Statements that recognize that the client did their best at the time.
1. Amplify positive elements: Expand upon the period before and after the trauma to discover what resources were used to cope
2. Strengthen and deepen exiting resources: Ground with and hang out with a resource; give homework to draw upon it
3. Identify missing resources: assess and distinguish; e.g. truncated fight response such as underlying anger
4. Develop the missing resource: Set appropriate boundaries
Reclaim interrupted resources: focus on memory of time period prior to incident. Ask "do you remember something positive that was occurring in your life just before the incident" Maybe you were learning a particular skil or developine a capacity for independence or enjoying a particular physical activity
5. Create a "Safe Space"; imagine or feel a sense of safe space; embody it; connect it to the core organizers (image, smell, sound, feeling, freedom to move, beliefs, thoughts)
Pleasure: note and deepen a pleasant facial expression, breath, etc.

Categories of Resources: assess weak or strong resources of client. Develop weaker areas through experiential exercises, discussion, homework, support groups, etc.
Techniques for Embodying Resources:
1. Still Frame
Track for the moment of most impact in the memory and then "still-frame" it by saying something like: "This seems like a really important moment" and "Let's stop right here,
and stay with this moment. Hear the concern in Mom's voice...what does her voice sound like? What do you notice in your body when you hear her voice in your memory? What does it seem to be saying to you? " "What happens when you start to move? Do you have a feeling of strength in your core? Is there a felt sense that that was the right move to make?"
2. Slow motion
"Let's sense that in slow motion". "See him turning toward you; notice the expression on his face; what happens in your body when you see that?" " Let's study the impact of that one moment on your body, emotions, and thoughts before we go on"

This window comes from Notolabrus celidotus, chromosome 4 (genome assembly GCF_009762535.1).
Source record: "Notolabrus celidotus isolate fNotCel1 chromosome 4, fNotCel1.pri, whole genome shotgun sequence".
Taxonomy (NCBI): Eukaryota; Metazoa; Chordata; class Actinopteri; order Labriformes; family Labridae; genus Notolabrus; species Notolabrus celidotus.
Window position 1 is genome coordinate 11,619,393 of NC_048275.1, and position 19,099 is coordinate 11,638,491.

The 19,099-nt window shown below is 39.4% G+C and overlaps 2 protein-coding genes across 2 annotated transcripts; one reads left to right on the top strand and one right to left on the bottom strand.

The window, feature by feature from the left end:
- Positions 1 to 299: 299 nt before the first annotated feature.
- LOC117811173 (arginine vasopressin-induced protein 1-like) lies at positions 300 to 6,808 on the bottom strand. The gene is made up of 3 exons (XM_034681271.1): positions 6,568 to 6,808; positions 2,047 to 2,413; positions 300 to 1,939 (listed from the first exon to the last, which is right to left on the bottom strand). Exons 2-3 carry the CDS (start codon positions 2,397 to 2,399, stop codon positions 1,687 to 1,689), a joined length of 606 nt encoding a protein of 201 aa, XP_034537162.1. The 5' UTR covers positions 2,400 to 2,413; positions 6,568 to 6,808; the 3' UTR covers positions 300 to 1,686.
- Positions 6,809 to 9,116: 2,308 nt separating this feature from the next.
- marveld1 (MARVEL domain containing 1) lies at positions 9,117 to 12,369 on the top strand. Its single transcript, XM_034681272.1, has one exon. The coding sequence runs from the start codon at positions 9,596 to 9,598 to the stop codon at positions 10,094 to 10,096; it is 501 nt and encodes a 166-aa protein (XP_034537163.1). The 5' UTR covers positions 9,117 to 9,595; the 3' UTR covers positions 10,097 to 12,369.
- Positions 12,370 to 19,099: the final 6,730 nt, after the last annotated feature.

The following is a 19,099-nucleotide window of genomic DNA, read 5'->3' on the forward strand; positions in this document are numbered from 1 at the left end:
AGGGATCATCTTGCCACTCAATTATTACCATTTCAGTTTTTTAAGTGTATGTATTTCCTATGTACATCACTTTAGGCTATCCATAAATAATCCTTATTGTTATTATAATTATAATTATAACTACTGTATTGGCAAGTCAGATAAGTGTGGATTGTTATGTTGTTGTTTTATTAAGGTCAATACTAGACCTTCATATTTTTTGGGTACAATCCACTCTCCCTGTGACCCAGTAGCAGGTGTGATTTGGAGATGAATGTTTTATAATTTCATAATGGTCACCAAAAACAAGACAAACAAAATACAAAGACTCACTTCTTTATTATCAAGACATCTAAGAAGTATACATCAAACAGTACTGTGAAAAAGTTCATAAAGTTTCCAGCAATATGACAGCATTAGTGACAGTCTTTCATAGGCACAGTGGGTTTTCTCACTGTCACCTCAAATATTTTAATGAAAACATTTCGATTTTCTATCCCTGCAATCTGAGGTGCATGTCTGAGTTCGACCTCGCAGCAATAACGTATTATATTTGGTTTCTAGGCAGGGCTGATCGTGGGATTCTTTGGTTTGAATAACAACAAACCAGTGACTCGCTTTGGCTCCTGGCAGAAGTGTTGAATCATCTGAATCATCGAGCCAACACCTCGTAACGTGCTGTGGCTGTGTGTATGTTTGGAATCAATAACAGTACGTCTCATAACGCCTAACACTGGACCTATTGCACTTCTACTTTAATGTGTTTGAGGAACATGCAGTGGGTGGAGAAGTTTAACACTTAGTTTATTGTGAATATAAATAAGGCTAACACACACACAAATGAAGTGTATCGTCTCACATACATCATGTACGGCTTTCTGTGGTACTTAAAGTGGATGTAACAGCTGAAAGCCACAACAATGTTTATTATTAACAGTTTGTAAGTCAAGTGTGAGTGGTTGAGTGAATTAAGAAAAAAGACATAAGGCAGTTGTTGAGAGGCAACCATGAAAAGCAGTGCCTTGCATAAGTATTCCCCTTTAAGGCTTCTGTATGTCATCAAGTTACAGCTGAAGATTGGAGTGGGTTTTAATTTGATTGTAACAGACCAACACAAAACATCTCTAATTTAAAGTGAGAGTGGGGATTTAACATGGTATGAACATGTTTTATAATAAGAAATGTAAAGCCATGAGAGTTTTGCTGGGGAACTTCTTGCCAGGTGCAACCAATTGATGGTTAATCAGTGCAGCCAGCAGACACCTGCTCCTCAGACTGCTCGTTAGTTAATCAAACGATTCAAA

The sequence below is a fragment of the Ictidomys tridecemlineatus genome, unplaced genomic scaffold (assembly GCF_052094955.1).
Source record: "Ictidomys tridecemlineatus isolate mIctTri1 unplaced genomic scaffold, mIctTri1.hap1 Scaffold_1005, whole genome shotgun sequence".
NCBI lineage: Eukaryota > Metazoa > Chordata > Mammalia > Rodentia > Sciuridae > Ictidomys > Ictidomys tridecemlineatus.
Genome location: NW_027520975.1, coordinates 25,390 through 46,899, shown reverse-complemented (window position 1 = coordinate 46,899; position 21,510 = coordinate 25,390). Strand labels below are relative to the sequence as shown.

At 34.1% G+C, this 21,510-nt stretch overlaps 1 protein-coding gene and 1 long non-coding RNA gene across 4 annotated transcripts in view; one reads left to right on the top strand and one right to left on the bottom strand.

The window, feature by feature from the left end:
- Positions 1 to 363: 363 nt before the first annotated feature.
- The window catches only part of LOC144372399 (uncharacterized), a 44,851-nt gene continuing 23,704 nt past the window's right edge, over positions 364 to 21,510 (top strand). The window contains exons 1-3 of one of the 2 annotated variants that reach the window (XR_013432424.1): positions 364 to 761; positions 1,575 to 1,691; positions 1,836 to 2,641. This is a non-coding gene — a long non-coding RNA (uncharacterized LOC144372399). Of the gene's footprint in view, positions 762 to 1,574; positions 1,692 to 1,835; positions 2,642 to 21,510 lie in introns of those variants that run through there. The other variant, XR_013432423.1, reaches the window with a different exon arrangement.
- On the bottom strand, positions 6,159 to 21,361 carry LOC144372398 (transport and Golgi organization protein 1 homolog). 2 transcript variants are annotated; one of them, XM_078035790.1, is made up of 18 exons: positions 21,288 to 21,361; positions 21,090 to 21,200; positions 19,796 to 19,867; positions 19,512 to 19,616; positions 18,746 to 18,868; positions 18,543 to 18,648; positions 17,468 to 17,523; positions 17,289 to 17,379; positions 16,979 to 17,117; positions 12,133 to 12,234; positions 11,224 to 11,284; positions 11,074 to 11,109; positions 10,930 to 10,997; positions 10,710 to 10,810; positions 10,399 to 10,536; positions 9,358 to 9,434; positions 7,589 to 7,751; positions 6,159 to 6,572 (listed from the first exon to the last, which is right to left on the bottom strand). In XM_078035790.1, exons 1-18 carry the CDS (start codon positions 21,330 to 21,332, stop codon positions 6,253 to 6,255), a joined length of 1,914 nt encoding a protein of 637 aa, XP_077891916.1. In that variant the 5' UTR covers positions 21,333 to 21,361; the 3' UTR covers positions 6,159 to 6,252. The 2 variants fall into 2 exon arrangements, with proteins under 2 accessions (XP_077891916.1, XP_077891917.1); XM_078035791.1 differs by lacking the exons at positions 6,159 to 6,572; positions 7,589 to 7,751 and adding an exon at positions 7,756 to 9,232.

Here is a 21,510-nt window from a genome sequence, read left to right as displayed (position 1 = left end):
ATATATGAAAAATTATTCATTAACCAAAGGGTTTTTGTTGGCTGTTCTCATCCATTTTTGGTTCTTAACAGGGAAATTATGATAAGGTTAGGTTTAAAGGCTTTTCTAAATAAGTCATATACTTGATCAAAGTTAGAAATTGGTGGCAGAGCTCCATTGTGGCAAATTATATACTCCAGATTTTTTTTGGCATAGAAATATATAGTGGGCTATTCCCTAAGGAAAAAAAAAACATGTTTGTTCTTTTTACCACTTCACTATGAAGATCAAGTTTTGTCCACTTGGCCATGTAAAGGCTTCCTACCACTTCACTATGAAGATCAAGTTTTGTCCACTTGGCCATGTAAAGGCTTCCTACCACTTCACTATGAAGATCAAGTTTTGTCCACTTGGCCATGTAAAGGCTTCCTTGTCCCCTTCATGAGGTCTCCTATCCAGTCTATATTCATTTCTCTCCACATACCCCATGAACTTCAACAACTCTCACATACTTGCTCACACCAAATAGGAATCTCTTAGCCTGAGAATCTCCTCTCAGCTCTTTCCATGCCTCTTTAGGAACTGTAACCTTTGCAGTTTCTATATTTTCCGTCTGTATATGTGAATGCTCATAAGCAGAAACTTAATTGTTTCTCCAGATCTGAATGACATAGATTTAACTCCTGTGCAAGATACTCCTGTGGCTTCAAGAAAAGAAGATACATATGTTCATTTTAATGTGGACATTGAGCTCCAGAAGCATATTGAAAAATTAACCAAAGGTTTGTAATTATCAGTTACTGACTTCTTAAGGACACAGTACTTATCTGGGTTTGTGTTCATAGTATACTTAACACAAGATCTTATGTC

3. Access and deepen connection to core organizers"
A. Five sense perception:
1) Sight
"What colors do you remember...
"As you look around your safe place, what sights do you notice?"
2) Hearing
"What sounds do you hear in this memory?" "What sounds tell you this is a safe place?"
"What happens inside when you hear your mother's voice?"
3) Skin/touch
"Feel the air on your it warm" cool?"
"What happens when you remember; sense your mother stroking your hair?" "Just enjoy the feeling of the sun on your face"
4) Smell
"What does the air smell like?" "Do you remember a special smell about that person?" "When you recall walking into your grandmother's house, what
smell greets you?"
5) Taste "Can you imagine what that taste was?"
B. Inner Body Sensation "Sense the strength in your legs as you run"
C. Movement
"What does your body want to do as your remember feeling trapped?"
"Feel the impulse to run to your sister...what happens?
"What movement impulses come up in your body as you hear..."
D. Emotions
"Can you name the feeling that goes with that resource? "Go inside the memory—what feelings are there?"
"What is the emotional quality of lying on the grass—peaceful, happy, calm?"
E. Cognition
"If your mother's body could talk 'to you , what would it say?"
" What was the loving message you got when you looked into his eyes?"
"What do those people seem to be telling you about yourself?" "Maybe you're learning that... see what it is for you."

4. Menu "Maybe the feeling is..." "Maybe you're learning that..."

5. Minimize Effort (if client has trouble finding words)
"Don't worry about the words...just experience the sensations"
"If it's a struggle, or feels hard, drop it...Let's stay with what's easy"

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Coquelicot teaches didactically, experientially and by example. She brings to each session a lifetime's worth of tools, exercises and practices that I use at home to further my own development. Her genius combines intuition, sensing and a comprehensive knowledge of human emotional and biological development. What I've learned from her has not only given me a deeper understanding of my own patterns, dynamics and behaviors, it's also enhanced my understanding of others. I am a far more compassionate person thanks Coquelicot. In fact to the degree that I am a more evolved being in any regard, Coquelicot was instrumental in my transformation.

-L. M. Artist and wellness ally

"Dear God:

Please untie the knots that are in my mind, my heart and my life. Remove the have nots, the can nots and the do nots that I have in my mind. Erase the will nots,
may nots,
might nots that may find a home in my heart.
Release me from the could nots, would nots and should nots that obstruct my life.
And most of all,
Dear God,
I ask that you remove from my mind,
my heart and my life, all of the 'am nots' that I have allowed to hold me back, especially the thought that I am not good enough. Amen."
- Author unknown, The Knots Prayer